Its incredible how those running the club never have to look for somebody outside the tent.  After a highly paid manager departs for the EPL, we appointment a former manager known to the board with a very patchy record since he left.  When we need a new CEO ?  Oh look we already had the right person at Celtic, he was just sitting there all the time.  When we advertise for a new head of recruitment, wow, the former CEO son’s just happened to be the best candidate.   If a review of the football dept is required, who better than another former manager and what luck, his son happened to be just the guy for an assistant coaching role.  And speaking of coaches, we are usually so well placed that we nearly always promote from within.  So when the Chairmanship of the club comes up for grabs ? Well, no surprises, eh ?

Lets not kid ourselves on, we are back to family dynasties.  For Kellys and White read Lawwell and Desmond.  Peter and Mark Lawwell have jobs for life at Celtic if they want them – that cannot be in any shape or form, good corporate governance.   Ross Desmond is a director in all but name.  If you get on with them (like Strachan and Lennon) then you have a great chance of being rewarded with a gig.  And with dynasties comes the sense of entitlement.  Look at how long board members remain in post.  See how salaries have rocketed for directors whilst revenue has remained largely stagnant.  It also comes with a hatred of being answerable to anybody – hence they persevered with Neil Lennon as boss as a GIRUY to its own paying customers.   We know how it ended for the previous board and I fear that – eventually – the same will happen to the current incumbents.  As long as Rangers remain below us, our board will probably get away with it.  But if they are ever taken over by somebody with a modicum of sense or ambition we’ll be in deep trouble and at some point in the long term future that will probably happen

One other thing.  The Child Abuse scandal that engulfed Celtic Boys Club in the 70s,80s and 90s will soon get to court.  I know this is one issue that Celtic fans hate to talk about.  Primarily because it is used by supporters of other clubs to taunt us in a vile way with no respect for the victims.  I do however fell that its a subject that must be raised.   I think how we have handled the scandal since it emerged is nothing short of disgraceful.  The way that we have in effect said that the Boys Club was a totally separate entity and none of our responsibility, leaves a sour, bitter taste.  I am not a lawyer and therefore legally, the official line from Celtic may be correct.  But morally?  Give over. !! The idea that this was nothing to do with the club is a nonsense.  If that was the case, how was Jock Stein – correctly – able to throw Jim Torbett out ?  Why then was Torbett “allowed” back in ?  If we didn’t want him and others there, we could have had them removed.  We have to be honest about this.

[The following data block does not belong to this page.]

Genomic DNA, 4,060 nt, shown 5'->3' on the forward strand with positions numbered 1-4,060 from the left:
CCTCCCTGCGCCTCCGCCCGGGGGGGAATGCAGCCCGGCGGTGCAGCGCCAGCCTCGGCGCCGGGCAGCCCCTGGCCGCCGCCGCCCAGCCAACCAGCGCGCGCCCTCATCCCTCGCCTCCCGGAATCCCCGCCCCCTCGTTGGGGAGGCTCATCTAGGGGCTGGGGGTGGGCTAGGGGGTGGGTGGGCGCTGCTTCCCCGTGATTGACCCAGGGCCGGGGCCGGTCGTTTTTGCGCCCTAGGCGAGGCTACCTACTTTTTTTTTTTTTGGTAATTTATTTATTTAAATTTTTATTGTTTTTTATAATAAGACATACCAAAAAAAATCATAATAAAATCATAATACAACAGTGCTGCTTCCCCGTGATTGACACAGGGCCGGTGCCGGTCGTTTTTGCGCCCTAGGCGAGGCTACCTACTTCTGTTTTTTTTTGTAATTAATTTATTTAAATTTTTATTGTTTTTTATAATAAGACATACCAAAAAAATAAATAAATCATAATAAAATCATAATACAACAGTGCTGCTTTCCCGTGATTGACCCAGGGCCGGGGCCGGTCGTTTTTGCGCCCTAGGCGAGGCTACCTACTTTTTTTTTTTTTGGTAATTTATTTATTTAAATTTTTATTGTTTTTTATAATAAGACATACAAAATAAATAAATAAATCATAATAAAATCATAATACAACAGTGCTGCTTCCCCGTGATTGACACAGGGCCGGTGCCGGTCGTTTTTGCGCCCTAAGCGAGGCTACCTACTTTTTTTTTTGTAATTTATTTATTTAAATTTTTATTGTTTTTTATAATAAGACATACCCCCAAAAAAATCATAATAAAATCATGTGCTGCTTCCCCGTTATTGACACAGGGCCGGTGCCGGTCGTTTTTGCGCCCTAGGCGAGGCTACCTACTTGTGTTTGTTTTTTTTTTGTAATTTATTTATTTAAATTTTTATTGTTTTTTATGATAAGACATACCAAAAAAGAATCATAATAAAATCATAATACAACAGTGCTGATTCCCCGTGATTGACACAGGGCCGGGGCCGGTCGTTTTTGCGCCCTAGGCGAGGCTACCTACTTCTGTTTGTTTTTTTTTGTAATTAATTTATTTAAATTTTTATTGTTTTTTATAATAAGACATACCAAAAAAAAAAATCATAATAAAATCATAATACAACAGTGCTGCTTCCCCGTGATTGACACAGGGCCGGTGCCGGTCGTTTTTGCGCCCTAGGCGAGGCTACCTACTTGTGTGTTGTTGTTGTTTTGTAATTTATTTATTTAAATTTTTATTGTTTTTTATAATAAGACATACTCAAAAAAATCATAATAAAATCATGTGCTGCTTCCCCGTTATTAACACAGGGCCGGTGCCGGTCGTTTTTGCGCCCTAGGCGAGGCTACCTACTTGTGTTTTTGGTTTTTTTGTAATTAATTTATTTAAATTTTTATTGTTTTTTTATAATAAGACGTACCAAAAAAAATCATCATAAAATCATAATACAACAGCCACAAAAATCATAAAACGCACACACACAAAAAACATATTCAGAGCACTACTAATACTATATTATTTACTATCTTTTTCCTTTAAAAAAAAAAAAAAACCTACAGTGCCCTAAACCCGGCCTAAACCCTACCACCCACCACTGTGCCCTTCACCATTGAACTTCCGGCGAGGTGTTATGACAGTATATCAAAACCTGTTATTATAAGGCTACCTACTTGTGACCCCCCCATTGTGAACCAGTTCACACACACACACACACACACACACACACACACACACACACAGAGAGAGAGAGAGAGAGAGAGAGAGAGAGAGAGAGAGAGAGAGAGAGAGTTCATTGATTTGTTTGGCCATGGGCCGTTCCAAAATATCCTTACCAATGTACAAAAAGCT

We should have met with the victims, agreed compensation and conducted a full inquiry into who knew what and when and published it.  Even if it made uncomfortable reading.  Martin Henry’s report for the SFA said that there was a need for football clubs to accept greater responsibility for affiliated youth clubs.  Yet as I write this, victims will be going to court shortly in an attempt to get compensation from Celtic.  

As I have said, I’m not a lawyer and in court Celtic may win.   If we lose however, then this whole affair will have cost us far more financially (a probable seven figure sum more) than had we settled at the start.  If that happens then I have no sympathy whatsoever with regards to those running club – my sympathy is reserved for those who suffered the abuse.  As I said, we should have reached out to the victims from the beginning and put their interests first.  But if having gone down the cold hard headed financial line on this matter and to have subsequently lost then this will reflect abysmally on the board.  And if we win, it will be a Pyrrhic victory and I’m at a loss to see how on earth it makes us look good.  Either way, to have gone to court will be a PR disaster.

Yet as of the 1st of January next year, the architect of that strategy, when it comes to dealing with the scandal, will be welcomed back into the club like a son or daughter coming back from a gap year.  The abuse scandal showed that the most evil in society had infected the game at its roots.  Certain Celtic directors from the 80s and early 90s should be ashamed at turning a blind eye to what was going on and be banned from the club.  As for the current directors (including PL), none of them can be held responsible for the actual abuse that happened in those appalling episodes within the youth and Boys club setup.  But their handling of the issue and an abject lack of compassion to the victims has been miserable to watch.  And a defeat in court will surely raise questions about the club and why those running Celtic have decided to invite Peter Lawwell back into the boardroom with a  significant role as a director.